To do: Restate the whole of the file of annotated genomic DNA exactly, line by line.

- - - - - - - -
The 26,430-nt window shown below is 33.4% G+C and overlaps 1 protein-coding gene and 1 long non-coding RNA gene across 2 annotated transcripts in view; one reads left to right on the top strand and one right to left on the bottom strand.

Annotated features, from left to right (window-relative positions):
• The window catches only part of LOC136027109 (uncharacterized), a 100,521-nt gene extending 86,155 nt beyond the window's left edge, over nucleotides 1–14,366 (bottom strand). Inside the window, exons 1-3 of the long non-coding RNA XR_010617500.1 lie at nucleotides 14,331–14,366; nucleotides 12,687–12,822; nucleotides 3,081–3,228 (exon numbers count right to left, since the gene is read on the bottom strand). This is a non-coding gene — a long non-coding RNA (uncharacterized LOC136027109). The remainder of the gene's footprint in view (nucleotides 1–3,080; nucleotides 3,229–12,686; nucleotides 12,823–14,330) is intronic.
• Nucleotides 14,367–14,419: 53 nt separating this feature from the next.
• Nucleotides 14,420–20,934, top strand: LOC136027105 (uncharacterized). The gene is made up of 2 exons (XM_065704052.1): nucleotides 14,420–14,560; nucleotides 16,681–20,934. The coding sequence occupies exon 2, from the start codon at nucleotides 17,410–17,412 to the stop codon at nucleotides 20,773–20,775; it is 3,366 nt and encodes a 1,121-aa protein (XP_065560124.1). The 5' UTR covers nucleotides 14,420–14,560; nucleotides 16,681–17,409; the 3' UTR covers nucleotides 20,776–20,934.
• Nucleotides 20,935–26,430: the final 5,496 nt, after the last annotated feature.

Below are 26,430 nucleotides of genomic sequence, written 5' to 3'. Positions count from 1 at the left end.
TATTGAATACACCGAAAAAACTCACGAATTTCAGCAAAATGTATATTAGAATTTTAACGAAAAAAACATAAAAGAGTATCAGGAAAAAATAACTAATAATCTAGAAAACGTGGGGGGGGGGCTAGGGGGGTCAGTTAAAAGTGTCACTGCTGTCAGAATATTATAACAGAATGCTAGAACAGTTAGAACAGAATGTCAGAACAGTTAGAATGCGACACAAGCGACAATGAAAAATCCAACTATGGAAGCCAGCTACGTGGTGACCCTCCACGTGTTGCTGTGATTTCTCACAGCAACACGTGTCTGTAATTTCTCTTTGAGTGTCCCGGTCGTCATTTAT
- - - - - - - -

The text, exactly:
The 26,430-nt window shown below is 33.4% G+C and overlaps 1 protein-coding gene and 1 long non-coding RNA gene across 2 annotated transcripts in view; one reads left to right on the top strand and one right to left on the bottom strand.

Annotated features, from left to right (window-relative positions):
• The window catches only part of LOC136027109 (uncharacterized), a 100,521-nt gene extending 86,155 nt beyond the window's left edge, over nucleotides 1–14,366 (bottom strand). Inside the window, exons 1-3 of the long non-coding RNA XR_010617500.1 lie at nucleotides 14,331–14,366; nucleotides 12,687–12,822; nucleotides 3,081–3,228 (exon numbers count right to left, since the gene is read on the bottom strand). This is a non-coding gene — a long non-coding RNA (uncharacterized LOC136027109). The remainder of the gene's footprint in view (nucleotides 1–3,080; nucleotides 3,229–12,686; nucleotides 12,823–14,330) is intronic.
• Nucleotides 14,367–14,419: 53 nt separating this feature from the next.
• Nucleotides 14,420–20,934, top strand: LOC136027105 (uncharacterized). The gene is made up of 2 exons (XM_065704052.1): nucleotides 14,420–14,560; nucleotides 16,681–20,934. The coding sequence occupies exon 2, from the start codon at nucleotides 17,410–17,412 to the stop codon at nucleotides 20,773–20,775; it is 3,366 nt and encodes a 1,121-aa protein (XP_065560124.1). The 5' UTR covers nucleotides 14,420–14,560; nucleotides 16,681–17,409; the 3' UTR covers nucleotides 20,776–20,934.
• Nucleotides 20,935–26,430: the final 5,496 nt, after the last annotated feature.

Below are 26,430 nucleotides of genomic sequence, written 5' to 3'. Positions count from 1 at the left end.
TATTGAATACACCGAAAAAACTCACGAATTTCAGCAAAATGTATATTAGAATTTTAACGAAAAAAACATAAAAGAGTATCAGGAAAAAATAACTAATAATCTAGAAAACGTGGGGGGGGGGCTAGGGGGGTCAGTTAAAAGTGTCACTGCTGTCAGAATATTATAACAGAATGCTAGAACAGTTAGAACAGAATGTCAGAACAGTTAGAATGCGACACAAGCGACAATGAAAAATCCAACTATGGAAGCCAGCTACGTGGTGACCCTCCACGTGTTGCTGTGATTTCTCACAGCAACACGTGTCTGTAATTTCTCTTTGAGTGTCCCGGTCGTCATTTAT